Summary Quick Dos And Donts

The field of biomarkers is a wide one, with a huge diversity of potential applications, all of which may have different and complex statistical analysis issues. This chapter has undoubtedly missed many of these and glossed over others, but summarizing concisely what it has covered is still a challenge. Instead, I present below a distillation in the form of one-liners addressing some of the more critical points ("do") and more common misconceptions ("don't").

1. Put on Hercule Poirot ' s hat and use your judgment when considering analytical issues and your experimental situation.

2. Think ahead: Consider data analysis issues before settling on your experimental design (and long before having the data in hand).

3. Take the limitations of your techniques and experimental error into account in your interpretations.

4. Check that your design is powered appropriately to detect what you wish to detect.

5. Use appropriate tests (i.e., ANOVA when comparing means from more than two groups).

6. Use appropriate controls and check HWE in genetic association studies.

7. Make adequate adjustment for the elevated false - positive rates when dealing with - omics - style data.

8. Average over multiple plausible candidate models with appropriate weights (rather than choosing a single one), for best predictive accuracy and uncertainty estimations in pharmacogenomic applications of Bayesian modeling strategies.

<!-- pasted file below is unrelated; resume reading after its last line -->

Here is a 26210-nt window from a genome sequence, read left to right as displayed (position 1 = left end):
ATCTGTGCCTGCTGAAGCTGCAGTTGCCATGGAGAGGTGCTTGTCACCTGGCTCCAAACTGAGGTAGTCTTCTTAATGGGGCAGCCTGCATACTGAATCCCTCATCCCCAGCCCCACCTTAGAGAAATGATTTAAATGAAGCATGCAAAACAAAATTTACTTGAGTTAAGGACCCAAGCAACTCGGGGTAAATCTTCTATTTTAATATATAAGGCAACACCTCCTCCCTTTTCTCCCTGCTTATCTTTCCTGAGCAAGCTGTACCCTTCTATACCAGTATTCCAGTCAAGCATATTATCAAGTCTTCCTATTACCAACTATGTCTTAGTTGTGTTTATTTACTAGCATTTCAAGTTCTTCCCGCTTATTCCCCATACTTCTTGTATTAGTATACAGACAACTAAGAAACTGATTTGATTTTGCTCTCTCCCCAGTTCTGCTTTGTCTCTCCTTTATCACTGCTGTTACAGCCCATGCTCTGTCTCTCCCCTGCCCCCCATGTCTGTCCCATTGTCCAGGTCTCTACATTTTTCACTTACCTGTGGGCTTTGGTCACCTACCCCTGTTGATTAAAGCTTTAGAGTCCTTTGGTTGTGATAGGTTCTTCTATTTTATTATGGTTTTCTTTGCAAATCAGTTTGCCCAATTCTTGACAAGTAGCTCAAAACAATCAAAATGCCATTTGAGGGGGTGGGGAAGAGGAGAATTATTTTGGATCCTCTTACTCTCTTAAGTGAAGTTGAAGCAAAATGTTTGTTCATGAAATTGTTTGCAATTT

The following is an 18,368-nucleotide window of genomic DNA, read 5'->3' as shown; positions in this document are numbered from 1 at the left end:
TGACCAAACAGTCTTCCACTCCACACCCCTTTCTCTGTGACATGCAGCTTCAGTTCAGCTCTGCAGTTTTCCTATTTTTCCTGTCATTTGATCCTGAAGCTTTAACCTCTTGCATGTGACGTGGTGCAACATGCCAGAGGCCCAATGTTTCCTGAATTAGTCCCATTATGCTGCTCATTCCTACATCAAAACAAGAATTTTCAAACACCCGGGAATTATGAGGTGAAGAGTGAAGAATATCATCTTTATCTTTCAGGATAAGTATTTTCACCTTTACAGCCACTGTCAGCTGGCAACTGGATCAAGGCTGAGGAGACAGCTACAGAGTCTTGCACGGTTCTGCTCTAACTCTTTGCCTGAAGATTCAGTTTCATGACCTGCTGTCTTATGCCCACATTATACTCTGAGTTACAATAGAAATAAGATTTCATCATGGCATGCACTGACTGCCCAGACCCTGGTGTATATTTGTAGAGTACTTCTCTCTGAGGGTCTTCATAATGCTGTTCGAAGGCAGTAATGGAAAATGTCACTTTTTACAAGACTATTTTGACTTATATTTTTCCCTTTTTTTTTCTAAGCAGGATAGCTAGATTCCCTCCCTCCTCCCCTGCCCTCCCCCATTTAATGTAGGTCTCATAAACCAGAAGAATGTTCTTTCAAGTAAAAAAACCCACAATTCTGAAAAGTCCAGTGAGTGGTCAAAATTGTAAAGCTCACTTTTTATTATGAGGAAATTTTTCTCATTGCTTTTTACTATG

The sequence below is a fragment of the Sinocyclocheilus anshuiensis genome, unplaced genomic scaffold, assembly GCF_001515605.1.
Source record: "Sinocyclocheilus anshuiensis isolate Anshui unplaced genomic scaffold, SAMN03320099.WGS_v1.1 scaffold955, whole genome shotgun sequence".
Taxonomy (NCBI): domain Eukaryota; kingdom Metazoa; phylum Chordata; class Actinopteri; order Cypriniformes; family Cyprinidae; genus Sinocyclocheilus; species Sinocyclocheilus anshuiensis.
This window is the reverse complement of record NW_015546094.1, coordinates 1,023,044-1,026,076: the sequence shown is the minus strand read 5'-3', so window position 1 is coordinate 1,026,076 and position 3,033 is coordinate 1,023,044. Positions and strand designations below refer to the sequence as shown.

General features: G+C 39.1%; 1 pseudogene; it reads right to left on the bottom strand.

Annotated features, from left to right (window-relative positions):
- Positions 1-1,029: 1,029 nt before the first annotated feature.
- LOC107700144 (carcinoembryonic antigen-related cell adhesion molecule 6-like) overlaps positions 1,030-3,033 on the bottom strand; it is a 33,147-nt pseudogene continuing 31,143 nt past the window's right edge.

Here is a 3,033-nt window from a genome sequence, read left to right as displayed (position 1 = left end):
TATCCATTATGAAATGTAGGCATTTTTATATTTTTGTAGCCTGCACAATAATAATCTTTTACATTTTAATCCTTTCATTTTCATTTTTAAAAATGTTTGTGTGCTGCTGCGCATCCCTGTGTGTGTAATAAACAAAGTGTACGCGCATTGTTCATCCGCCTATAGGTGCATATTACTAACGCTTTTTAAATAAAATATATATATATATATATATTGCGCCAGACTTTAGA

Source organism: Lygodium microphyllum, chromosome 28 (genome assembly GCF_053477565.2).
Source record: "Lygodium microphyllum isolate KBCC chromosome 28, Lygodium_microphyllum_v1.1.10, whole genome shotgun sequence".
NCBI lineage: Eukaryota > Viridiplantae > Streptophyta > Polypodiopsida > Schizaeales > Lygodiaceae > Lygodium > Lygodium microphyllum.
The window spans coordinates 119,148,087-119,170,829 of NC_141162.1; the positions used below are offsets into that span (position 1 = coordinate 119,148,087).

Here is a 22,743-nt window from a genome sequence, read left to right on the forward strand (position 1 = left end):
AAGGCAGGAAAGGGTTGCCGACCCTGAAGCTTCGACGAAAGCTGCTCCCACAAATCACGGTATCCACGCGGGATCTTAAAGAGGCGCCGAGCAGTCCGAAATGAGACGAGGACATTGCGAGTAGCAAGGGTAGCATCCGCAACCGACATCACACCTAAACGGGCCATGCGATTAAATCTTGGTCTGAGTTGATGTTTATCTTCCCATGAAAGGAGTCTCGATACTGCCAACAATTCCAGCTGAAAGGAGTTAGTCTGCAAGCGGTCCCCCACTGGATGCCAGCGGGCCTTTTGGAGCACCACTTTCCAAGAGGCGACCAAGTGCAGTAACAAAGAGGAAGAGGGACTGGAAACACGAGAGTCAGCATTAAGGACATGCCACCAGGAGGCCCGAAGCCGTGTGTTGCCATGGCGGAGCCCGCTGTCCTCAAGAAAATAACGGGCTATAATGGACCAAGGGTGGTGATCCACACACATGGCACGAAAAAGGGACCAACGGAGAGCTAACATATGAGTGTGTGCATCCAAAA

1. Use parametric tests if data do not meet the assumptions of these tests (such as being normally distributed).

2. Use repeated t-tests when comparing means from more than two groups in one experimental design.

3. Compare more groups than are relevant to the goals of your experiment when applying multiple means testing.

4. Use correlation analysis to infer cause and effect or to test agreement between different methods.

5. Simply equate the odds ratio and risk ratio without considering the outcome frequency.

6. Use data to test correlation to outcomes or as a test set for validation of algorithms if they were already involved with those earlier in the process of mathematical modeling of genomics data (i.e., selected based on outcomes in the former case, or involved in algorithm generation in the latter).

Project Management Made Easy

Project Management Made Easy

What you need to know about… Project Management Made Easy! Project management consists of more than just a large building project and can encompass small projects as well. No matter what the size of your project, you need to have some sort of project management. How you manage your project has everything to do with its outcome.

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